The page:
You’ve probably had crab rangoon at a Chinese or Thai restaurant in the U.S., or at least seen it on the menu. The hot, cheesy, seafood-stuffed won-ton appetizer has an exotic-sounding name and a yummy flavor.
While crab rangoon is named after a city in Burma, the appetizer itself was likely created by Victor Bergeron, the founder of Trader Vic’s, in the 1940s. The tiki-themed restaurant chain, inspired by the culture of South Pacific islands, served mostly Chinese food in its early years — and crab rangoon fit right in on the menu. The crispy, creamy appetizer’s popularity took off from there.
Crab rangoons are seeing a bit of a renaissance on TikTok right now, which might also explain why folks are looking to try new twists on the classic recipe.
One simple variant is crab rangoon dip. Make the filling as a dip and scoop it up with won-ton or other chips.
If you’re thinking that a recipe with crab is expensive to make, you’ll find that most crab rangoon dips involve imitation crab, or inexpensive fish that’s prepared and decorated to look like crab.
Meghan Yager of Cake N Knife is a fan of the original crab rangoon appetizer, which she says her parents introduced to her when they ordered Chinese as a family. Now she herself gets them all the time.
“There’s not an order of takeout Chinese that goes without a set of those delicious little nuggets of awesome in my house, that’s for dang sure,” she wrote on her blog.
Meghan says her version of crab rangoon dip is “an easy dish to serve guests or bring to a potluck.” She bakes won-ton wrappers to make chips. The dip includes lump crabmeat, cream cheese (a key ingredient), sour cream, shredded mozzarella cheese, Worcestershire and soy sauce, Sriracha, lemon juice, garlic, pepper and green onions. Then, simply mix and bake!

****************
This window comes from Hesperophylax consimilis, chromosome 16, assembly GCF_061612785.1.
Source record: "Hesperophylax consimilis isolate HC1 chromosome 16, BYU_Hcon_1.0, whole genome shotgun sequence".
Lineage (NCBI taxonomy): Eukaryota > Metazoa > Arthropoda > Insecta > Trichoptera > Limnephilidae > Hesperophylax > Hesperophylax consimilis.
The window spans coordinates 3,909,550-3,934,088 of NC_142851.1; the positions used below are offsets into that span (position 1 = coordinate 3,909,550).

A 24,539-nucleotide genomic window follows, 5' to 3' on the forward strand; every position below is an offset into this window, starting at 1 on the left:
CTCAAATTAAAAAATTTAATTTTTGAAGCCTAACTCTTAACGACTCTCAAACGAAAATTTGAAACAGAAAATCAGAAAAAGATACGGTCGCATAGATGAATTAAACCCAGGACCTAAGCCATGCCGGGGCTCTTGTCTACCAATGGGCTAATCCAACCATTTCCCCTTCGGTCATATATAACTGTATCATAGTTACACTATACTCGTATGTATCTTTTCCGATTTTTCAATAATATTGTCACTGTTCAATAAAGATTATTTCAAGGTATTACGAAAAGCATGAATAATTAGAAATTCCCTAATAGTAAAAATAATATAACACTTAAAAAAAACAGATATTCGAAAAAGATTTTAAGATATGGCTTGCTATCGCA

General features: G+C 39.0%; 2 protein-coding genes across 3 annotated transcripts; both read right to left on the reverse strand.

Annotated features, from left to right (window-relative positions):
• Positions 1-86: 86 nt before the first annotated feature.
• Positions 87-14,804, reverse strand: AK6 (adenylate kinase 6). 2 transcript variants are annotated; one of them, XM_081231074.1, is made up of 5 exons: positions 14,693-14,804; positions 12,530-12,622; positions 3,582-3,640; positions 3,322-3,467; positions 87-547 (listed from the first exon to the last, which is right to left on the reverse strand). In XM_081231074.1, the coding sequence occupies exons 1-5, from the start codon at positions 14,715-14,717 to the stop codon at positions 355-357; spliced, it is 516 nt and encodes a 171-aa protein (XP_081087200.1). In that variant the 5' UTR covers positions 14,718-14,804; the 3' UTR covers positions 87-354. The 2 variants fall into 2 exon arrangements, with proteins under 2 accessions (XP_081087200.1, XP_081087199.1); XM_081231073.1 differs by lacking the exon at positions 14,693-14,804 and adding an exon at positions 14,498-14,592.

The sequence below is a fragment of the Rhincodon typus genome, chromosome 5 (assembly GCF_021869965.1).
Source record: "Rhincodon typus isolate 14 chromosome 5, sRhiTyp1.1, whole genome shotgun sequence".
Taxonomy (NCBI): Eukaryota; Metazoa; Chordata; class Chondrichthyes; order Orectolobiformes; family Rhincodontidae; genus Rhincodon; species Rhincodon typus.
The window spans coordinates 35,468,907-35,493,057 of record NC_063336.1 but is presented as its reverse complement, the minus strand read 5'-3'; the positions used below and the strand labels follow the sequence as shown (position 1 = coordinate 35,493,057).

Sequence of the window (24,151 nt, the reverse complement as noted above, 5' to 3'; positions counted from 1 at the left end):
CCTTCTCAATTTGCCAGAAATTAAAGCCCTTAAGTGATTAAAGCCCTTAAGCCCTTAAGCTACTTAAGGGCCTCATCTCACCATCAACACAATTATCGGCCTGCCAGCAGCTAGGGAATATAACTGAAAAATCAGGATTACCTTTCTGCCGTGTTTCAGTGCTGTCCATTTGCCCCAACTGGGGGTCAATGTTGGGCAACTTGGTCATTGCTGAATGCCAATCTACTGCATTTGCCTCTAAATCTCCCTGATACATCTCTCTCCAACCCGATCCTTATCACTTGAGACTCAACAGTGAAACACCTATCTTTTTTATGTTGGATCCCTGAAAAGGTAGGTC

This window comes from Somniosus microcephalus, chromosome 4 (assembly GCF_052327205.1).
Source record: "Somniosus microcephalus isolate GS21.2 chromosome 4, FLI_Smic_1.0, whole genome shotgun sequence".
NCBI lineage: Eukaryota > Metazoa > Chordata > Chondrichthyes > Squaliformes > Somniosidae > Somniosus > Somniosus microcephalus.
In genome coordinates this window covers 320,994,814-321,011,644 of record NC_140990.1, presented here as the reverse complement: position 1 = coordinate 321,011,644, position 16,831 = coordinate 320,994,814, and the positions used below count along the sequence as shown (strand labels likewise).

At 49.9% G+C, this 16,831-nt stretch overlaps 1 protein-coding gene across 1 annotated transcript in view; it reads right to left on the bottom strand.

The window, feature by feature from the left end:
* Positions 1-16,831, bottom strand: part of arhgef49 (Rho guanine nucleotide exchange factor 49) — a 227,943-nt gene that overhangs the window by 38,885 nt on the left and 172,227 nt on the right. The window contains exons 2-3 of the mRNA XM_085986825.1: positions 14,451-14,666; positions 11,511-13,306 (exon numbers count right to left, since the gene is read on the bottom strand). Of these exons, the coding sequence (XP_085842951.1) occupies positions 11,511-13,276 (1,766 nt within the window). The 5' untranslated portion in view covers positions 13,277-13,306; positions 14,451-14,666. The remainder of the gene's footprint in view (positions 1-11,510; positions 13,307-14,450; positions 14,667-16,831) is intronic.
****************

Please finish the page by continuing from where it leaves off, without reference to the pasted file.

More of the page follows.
Alyse Whitney, a food writer and editor who describes herself as a “crab rangoon connoisseur,” shared her version of crab rangoon dip on Twitter. She air fries her chips and uses cream cheese, mayonnaise, sour cream, soy sauce, garlic powder, sesame oil, scallions and imitation crab legs in her baked dip. Whitney then tops the finished dip off with Thai sweet chili sauce.
Jenny Segal of Once Upon A Chef has her own version of crab rangoon dip that she calls “Hot Crab Rangoon Dip with Crispy Wonton Chips.” Segal says it was inspired by a now-closed D.C. restaurant’s version of the dip.
While the chef’s crab rangoon dip recipe is similar to the two mentioned above, she uses Monterey Jack cheese on top of the dip and highly recommends fresh or refrigerated crab meat, not shelf-stable crabmeat. Segal reminded her followers to drain the excess water from fresh crabmeat and watch for any pieces of shell that might have been missed when preparing it.
Segal also suggests using rice crackers or toasted baguette slices if you’d rather not fry your own won-ton chips.
But if you’d prefer to avoid crackers, chips or the like, you can also scoop your crab rangoon dip with vegetables like the one shown below.
If you’re watching your sugars as well as your carbs, Twitter user Ambria Stoltey shared her keto version of crab rangoon dip, which contained just cream cheese, crab meat, Worcestershire sauce, and sour cream. She used parmesan crisps as chips.
Did I figure out a way to make keto-friendly crab rangoon dip just so I could get my goonz fix? Yes 🤗 pic.twitter.com/vsSqbdDPoW
— Brianna (@_alltimebrianna) May 1, 2021
Here’s her quick and easy recipe:
8oz cream cheese, 8oz crab meat, worchestershire sauce, garlic, and sour cream 🙂 bake at 350° until golden brown!
— Brianna (@_AllTimeBrianna) May 1, 2021
Are you a fan of crab rangoon or the dip version of this classic recipe?